Few-shot Visual Reasoning with Meta-Analogical Contrastive Learning

Part of Advances in Neural Information Processing Systems 33 (NeurIPS 2020)

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Youngsung Kim, Jinwoo Shin, Eunho Yang, Sung Ju Hwang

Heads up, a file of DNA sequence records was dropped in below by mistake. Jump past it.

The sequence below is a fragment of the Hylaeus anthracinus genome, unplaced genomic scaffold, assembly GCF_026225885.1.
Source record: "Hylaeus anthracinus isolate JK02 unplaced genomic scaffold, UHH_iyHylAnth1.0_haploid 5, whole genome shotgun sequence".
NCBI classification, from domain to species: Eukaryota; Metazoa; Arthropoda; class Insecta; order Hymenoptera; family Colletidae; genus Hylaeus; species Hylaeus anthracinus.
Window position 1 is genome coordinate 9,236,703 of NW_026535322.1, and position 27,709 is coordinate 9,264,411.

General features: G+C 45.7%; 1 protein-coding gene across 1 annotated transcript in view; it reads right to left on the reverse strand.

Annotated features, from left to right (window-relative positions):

<p>While humans can solve a visual puzzle that requires logical reasoning by observing only few samples, it would require training over a large number of samples for state-of-the-art deep reasoning models to obtain similar performance on the same task. In this work, we propose to solve such a few-shot (or low-shot) abstract visual reasoning problem by resorting to \emph{analogical reasoning}, which is a unique human ability to identify structural or relational similarity between two sets. Specifically, we construct analogical and non-analogical training pairs of two different problem instances, e.g., the latter is created by perturbing or shuffling the original (former) problem. Then, we extract the structural relations among elements in both domains in a pair by enforcing analogical ones to be as similar as possible, while minimizing similarities between non-analogical ones. This analogical contrastive learning allows to effectively learn the relational representations of given abstract reasoning tasks. We validate our method on RAVEN dataset, on which it outperforms state-of-the-art method, with larger gains when the training data is scarce. We further meta-learn our analogical contrastive learning model over the same tasks with diverse attributes, and show that it generalizes to the same visual reasoning problem with unseen attributes.</p>